Commercial Due Diligence IT & Software

How does a Commercial Due Diligence work in the IT industry?

Basically, a Commercial Due Diligence in the IT industry runs very similarly to other industries: we examine the company's value creation as well as markets, customers, competition, risks and growth opportunities.
However, in the case of IT service providers, the exact definition of the service provided often has to be determined in advance. Thus, here we focus more on the business model and the competencies within specific service categories.

In the area of software, two aspects in particular play a special role:

  1. We assess the portfolio of software products or corresponding services. The license model, for example, plays a special role here: To what extent do the contracts lead to recurring revenues, for example through maintenance contracts? Or: To what extent is the software capable of being offered via the cloud (for example, as software-as-a-service) - or is it already being offered? Migrating software products to the cloud can mean an attractive increase in value for the entire company.
  2. In addition, the assessment of the skills available in the workforce plays a major role in IT because of the special expertise that is often in particularly high demand on the market. This also includes recruiting processes, motivation programmes and employee surveys. The growth prospects of an IT company often depend to a large extent on the ability to recruit new employees and retain existing ones.

In the case of suppliers of IT hardware, their supply relationships, price conditions in purchasing and access to goods are also relevant.

The Commercial Due Diligence in IT is often supplemented by a Technical Due Diligence. In the case of software companies, for example, a Technical Due Diligence evaluates technical aspects ranging from the development process and the architectures and technologies used to the quality of the source code.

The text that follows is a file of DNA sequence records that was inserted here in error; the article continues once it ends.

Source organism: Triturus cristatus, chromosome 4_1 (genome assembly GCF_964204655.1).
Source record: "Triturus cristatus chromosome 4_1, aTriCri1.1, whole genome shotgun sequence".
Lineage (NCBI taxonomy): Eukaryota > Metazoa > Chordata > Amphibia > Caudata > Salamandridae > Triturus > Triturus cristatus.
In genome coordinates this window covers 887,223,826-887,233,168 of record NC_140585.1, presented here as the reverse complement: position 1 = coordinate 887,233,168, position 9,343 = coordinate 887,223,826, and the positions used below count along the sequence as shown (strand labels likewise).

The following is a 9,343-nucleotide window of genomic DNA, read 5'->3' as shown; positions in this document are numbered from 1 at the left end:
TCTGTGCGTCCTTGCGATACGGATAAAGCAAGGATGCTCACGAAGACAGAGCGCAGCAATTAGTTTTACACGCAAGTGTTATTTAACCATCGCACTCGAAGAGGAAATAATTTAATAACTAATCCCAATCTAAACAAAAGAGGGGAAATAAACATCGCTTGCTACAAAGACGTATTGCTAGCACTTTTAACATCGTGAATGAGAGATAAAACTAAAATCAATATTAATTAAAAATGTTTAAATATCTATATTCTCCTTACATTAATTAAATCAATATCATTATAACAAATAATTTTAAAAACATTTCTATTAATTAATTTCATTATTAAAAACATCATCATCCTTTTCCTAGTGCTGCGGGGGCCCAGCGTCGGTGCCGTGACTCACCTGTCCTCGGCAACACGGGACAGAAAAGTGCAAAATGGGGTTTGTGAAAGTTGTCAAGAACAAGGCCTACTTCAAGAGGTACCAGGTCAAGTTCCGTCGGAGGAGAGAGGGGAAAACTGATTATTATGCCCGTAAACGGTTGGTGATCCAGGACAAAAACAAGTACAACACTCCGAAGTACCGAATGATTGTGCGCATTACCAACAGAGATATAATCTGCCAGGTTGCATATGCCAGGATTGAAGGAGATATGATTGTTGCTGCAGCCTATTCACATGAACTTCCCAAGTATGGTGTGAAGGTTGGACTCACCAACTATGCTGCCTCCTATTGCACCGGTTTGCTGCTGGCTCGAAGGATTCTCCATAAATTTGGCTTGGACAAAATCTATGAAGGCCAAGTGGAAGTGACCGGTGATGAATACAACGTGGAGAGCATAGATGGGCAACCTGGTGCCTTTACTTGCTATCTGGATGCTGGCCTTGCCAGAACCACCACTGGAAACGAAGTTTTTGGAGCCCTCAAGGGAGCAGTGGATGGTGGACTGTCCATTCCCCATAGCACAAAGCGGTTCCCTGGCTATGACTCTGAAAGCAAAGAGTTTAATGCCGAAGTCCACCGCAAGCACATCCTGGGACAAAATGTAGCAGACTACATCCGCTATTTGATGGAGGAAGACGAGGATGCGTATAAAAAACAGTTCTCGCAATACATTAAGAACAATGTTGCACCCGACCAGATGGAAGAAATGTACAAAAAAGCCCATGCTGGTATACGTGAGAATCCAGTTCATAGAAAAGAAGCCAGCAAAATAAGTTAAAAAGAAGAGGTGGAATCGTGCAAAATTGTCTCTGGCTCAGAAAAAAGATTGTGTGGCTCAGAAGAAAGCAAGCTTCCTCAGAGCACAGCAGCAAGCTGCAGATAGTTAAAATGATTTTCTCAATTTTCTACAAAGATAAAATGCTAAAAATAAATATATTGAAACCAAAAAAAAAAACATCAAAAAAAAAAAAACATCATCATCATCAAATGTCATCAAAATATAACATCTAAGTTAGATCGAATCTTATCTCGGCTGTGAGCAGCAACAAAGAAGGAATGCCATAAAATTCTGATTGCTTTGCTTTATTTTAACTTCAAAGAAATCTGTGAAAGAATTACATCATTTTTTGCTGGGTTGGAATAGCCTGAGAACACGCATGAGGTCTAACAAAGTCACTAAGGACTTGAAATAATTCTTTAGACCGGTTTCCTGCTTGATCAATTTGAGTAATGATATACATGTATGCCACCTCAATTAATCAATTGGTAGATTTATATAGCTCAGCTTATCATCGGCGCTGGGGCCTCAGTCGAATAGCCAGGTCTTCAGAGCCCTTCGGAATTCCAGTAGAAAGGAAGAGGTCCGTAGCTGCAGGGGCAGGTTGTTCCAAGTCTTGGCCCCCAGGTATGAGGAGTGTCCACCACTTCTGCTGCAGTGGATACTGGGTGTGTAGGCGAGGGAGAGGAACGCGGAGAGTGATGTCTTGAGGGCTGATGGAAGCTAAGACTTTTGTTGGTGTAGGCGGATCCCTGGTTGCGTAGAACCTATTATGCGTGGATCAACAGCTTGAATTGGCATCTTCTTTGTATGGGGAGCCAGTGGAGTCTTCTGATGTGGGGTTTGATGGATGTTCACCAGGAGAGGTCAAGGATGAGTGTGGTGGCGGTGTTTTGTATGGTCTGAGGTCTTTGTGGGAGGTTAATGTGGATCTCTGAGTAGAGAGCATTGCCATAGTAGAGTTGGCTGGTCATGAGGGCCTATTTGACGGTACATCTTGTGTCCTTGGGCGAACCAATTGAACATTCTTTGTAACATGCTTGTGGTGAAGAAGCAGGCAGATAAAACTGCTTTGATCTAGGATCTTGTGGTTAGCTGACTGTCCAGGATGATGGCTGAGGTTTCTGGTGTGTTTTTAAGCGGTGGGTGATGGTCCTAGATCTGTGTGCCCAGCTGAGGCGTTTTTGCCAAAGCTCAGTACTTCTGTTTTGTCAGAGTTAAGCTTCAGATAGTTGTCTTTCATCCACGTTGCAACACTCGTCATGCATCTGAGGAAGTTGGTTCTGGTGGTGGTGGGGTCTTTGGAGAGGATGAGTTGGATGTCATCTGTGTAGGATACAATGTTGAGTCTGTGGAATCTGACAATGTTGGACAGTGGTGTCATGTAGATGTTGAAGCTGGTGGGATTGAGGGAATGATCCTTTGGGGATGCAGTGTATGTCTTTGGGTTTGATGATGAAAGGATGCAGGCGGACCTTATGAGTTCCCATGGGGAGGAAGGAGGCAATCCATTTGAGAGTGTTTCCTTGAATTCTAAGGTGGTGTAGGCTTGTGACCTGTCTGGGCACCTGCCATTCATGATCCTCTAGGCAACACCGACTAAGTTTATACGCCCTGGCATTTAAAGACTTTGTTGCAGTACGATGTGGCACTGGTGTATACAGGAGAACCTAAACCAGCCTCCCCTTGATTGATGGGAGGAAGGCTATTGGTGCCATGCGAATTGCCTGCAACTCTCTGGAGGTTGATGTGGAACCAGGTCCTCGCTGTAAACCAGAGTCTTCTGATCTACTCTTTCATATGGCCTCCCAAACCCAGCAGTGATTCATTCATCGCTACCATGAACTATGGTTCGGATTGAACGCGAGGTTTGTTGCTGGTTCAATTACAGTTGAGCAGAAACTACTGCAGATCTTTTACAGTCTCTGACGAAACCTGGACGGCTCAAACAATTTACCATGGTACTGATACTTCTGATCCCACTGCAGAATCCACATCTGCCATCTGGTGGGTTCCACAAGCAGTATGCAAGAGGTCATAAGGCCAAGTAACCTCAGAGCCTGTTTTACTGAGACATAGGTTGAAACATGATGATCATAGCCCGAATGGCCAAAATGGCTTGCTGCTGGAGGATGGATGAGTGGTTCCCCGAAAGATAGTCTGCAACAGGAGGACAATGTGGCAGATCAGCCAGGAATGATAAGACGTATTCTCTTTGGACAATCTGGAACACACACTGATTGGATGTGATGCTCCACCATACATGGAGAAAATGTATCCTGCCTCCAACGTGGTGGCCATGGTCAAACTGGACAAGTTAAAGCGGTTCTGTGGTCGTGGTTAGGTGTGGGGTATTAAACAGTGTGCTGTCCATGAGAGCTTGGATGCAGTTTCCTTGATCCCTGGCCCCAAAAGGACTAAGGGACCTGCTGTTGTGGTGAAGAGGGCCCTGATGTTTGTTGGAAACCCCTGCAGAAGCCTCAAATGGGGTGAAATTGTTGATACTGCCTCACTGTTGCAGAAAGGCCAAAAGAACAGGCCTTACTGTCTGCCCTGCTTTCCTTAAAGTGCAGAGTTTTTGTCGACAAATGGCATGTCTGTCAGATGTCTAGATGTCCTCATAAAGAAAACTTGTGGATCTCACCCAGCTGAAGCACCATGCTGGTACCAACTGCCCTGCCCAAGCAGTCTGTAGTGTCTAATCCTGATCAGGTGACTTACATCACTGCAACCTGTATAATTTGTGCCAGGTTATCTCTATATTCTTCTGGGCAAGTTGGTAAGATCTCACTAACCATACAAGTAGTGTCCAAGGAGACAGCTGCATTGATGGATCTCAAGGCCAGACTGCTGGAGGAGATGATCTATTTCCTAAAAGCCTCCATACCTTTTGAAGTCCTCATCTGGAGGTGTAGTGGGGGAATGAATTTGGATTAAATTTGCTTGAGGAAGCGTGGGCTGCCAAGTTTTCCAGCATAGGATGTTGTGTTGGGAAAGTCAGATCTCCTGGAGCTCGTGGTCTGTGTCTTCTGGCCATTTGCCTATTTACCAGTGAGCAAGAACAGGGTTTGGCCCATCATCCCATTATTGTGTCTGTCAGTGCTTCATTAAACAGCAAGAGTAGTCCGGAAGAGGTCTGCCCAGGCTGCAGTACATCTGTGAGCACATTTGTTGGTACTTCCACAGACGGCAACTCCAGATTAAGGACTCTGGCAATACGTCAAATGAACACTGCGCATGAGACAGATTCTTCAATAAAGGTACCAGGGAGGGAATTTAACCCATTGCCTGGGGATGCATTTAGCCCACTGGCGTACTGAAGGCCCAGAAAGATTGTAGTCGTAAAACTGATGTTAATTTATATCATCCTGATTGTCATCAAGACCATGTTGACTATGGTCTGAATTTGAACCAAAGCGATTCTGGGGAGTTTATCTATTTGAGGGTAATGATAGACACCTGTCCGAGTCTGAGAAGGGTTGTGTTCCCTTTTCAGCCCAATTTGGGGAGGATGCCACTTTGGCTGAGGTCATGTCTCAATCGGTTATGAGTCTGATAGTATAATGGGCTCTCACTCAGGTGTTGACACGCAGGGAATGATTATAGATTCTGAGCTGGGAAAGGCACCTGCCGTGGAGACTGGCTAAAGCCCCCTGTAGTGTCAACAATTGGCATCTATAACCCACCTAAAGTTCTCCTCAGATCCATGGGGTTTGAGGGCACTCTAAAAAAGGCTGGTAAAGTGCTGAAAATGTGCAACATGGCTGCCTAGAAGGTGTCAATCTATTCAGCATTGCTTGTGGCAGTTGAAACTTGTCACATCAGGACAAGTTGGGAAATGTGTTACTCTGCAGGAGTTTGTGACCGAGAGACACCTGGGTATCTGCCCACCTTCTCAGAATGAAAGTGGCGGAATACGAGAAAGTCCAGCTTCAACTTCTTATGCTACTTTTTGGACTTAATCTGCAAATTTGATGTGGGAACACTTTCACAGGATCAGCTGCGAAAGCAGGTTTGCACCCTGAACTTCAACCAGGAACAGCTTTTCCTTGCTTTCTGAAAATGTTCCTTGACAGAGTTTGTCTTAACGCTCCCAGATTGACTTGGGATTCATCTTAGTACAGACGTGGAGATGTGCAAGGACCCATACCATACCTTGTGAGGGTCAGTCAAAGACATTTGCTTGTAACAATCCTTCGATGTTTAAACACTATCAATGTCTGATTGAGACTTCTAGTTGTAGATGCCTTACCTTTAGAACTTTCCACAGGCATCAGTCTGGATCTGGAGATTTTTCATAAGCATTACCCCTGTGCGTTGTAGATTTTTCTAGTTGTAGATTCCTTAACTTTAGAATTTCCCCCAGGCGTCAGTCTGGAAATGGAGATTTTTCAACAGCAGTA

Why does it make sense to hire an expert for the Commercial Due Diligence of a company in the IT industry?

In the IT industry, there are special business models that require a technical understanding and an overview of the industry. For example, license agreements for software differ from conventional purchase agreements for manufacturing companies. The growth of a software company often depends on the availability of employees, in addition to market demand. And the market is driven by trends that need to be looked at in a differentiated way in relation to the respective company.
This is where an external consulting firm with experience in the IT sector can help, as it has access to relevant data and market information, and can provide objective insights.

What documents does CODEX Partners need to start a CDD of an IT company?

The topics CODEX Partners deals with in depth during a Commercial Due Diligence mainly concern the distribution of the business across different target industries. This includes, for example, the regional distribution of the business, the development of sales with top customers and details on business planning. For all these topics there are evaluations and management reports in the company, which should be made available to us as electronic files at the start of the CDD.

How long does the CDD take for an IT start-up?

The duration of a CDD for IT companies depends only to a certain extent on the size of the company, be it an IT startup or a more mature company. Rather, what counts is the scope of analysis that is to be covered. The typical duration of a Commercial Due Diligence in the IT sector is about 4 weeks. In the case of a CDD that is commissioned by the seller of the company, rather 6 weeks should be planned for, as often revision loops are still required. One of the reasons for this is that experience shows that the company data is not yet complete at the beginning.

When should IT companies aiming to sell in the medium term start with a CDD?

As a rule, a Vendor Due Diligence commissioned by the seller starts 3-6 months before the start of the divestment process. Ideally, the VDD should take place in parallel with financial due diligence.

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